The Volt and the Leaf, the two highly touted electric vehicles from major automakers General Motors and Nissan, rspectively, have officially left the assembly line and are out in the world.
Nissan delivered its first Leaf to a customer in San Francisco last weekend, and other early adopters are getting their hands on the all-electric vehicle's steering wheel this week in San Diego, Calif.; Arizona; Oregon; Tennessee, and Washington.
Meanwhile, the first batch of Chevy Volts rolled out of a Detroit plant on Monday for shipment to customers in California, New York, Texas and Washington, D.C. Some 350 Volts will be distributed throughout the country this week, GM said in a statement.
The Volt is a "plug-in hybrid," meaning it runs on electricity for 40 miles (64 km) or so until the battery is drained, after which a gasoline-powered generator supplies electricity for more than 300 additional miles (482 km). GM is claiming 379 miles (610 km) of total trip range before having to recharge or slurp down some petroleum.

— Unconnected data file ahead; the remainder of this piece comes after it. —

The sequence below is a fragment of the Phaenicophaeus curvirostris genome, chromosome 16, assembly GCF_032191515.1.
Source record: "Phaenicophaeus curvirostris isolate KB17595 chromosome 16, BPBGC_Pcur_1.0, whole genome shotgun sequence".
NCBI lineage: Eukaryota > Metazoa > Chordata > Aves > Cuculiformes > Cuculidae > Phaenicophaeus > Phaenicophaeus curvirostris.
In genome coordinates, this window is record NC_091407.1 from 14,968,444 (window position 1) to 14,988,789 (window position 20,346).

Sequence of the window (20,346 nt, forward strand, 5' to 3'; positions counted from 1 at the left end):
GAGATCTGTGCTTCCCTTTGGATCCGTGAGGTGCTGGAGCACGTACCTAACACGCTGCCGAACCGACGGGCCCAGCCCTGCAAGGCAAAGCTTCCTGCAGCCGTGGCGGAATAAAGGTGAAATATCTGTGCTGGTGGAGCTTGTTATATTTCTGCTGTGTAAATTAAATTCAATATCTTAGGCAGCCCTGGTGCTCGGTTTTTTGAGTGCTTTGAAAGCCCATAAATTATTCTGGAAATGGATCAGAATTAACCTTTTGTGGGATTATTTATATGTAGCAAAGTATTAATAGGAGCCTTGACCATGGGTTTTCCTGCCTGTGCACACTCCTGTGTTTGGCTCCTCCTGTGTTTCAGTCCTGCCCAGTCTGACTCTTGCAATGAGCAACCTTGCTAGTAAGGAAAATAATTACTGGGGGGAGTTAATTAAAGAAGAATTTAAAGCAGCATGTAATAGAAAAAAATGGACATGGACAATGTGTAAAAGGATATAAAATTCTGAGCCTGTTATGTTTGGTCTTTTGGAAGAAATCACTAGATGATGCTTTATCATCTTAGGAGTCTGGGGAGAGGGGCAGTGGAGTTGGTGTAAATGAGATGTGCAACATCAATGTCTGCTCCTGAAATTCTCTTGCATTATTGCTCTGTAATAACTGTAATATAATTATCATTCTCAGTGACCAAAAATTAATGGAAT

Nissan's Leaf abstains from fossil fuel, and the all-electric ride can go 100 miles (160 km) before it runs dry of electrons.
"Electricity is the new fuel for cars, and the Nissan Leaf has the potential to transform the automotive industry and the way people drive," Carlos Tavares, the chairman of Nissan Americas, said in a statement. "Drivers have the freedom to choose a future that produces zero tailpipe emissions, moves away from our dependence on fossil fuels, and represents the end of trips to the gas station."
Pure electric vehicles, however, face a long road ahead in terms of widespread adoption; the relative non-existence of public quick-charging stations outside of a few metropolitan areas and California presents a chicken-and-egg problem: so few electric vehicles in use precludes the need for fill 'er up depots, and the dearth of such stations might well discourage people from buying an electric car.
Or so the argument has gone. But Nissan clearly thinks it has a market for the Leaf — well-off urbanites with short commutes — that will over time expand to other demographics. The Volt, with its "extended- range capability," as GM calls it, could represent the middle road for those who desire the benefits of an electric car but would rather not live with "range anxiety."
Tony DiSalle, Volt marketing director, called the first shipments of the car a "historic milestone for Chevrolet," adding in a statement: "We have redefined automotive transportation with the Volt, and soon the first customers will be able to experience gas-free commuting with the freedom to take an extended trip whenever or wherever they want."